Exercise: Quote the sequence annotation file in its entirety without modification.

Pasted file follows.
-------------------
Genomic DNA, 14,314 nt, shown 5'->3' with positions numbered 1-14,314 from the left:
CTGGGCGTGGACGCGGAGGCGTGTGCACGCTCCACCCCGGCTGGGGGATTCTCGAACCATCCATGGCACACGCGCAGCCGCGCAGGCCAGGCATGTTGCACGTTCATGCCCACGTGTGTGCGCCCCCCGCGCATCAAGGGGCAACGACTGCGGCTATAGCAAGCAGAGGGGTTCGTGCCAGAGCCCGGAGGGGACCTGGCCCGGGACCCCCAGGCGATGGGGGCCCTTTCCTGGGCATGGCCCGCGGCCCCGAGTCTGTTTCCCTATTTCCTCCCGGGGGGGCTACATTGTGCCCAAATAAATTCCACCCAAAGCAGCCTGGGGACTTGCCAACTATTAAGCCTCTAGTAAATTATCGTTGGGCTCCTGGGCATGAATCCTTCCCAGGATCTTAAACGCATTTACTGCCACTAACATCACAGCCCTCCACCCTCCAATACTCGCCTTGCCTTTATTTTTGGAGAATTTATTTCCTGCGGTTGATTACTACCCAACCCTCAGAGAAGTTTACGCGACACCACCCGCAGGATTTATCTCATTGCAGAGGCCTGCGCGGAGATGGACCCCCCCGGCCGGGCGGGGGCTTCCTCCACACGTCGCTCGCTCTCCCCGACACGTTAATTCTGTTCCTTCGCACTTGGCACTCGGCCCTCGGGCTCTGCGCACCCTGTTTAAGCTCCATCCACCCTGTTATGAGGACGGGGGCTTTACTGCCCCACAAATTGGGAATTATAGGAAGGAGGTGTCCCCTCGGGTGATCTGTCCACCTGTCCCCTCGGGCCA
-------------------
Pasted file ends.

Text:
Genomic DNA, 14,314 nt, shown 5'->3' with positions numbered 1-14,314 from the left:
CTGGGCGTGGACGCGGAGGCGTGTGCACGCTCCACCCCGGCTGGGGGATTCTCGAACCATCCATGGCACACGCGCAGCCGCGCAGGCCAGGCATGTTGCACGTTCATGCCCACGTGTGTGCGCCCCCCGCGCATCAAGGGGCAACGACTGCGGCTATAGCAAGCAGAGGGGTTCGTGCCAGAGCCCGGAGGGGACCTGGCCCGGGACCCCCAGGCGATGGGGGCCCTTTCCTGGGCATGGCCCGCGGCCCCGAGTCTGTTTCCCTATTTCCTCCCGGGGGGGCTACATTGTGCCCAAATAAATTCCACCCAAAGCAGCCTGGGGACTTGCCAACTATTAAGCCTCTAGTAAATTATCGTTGGGCTCCTGGGCATGAATCCTTCCCAGGATCTTAAACGCATTTACTGCCACTAACATCACAGCCCTCCACCCTCCAATACTCGCCTTGCCTTTATTTTTGGAGAATTTATTTCCTGCGGTTGATTACTACCCAACCCTCAGAGAAGTTTACGCGACACCACCCGCAGGATTTATCTCATTGCAGAGGCCTGCGCGGAGATGGACCCCCCCGGCCGGGCGGGGGCTTCCTCCACACGTCGCTCGCTCTCCCCGACACGTTAATTCTGTTCCTTCGCACTTGGCACTCGGCCCTCGGGCTCTGCGCACCCTGTTTAAGCTCCATCCACCCTGTTATGAGGACGGGGGCTTTACTGCCCCACAAATTGGGAATTATAGGAAGGAGGTGTCCCCTCGGGTGATCTGTCCACCTGTCCCCTCGGGCCA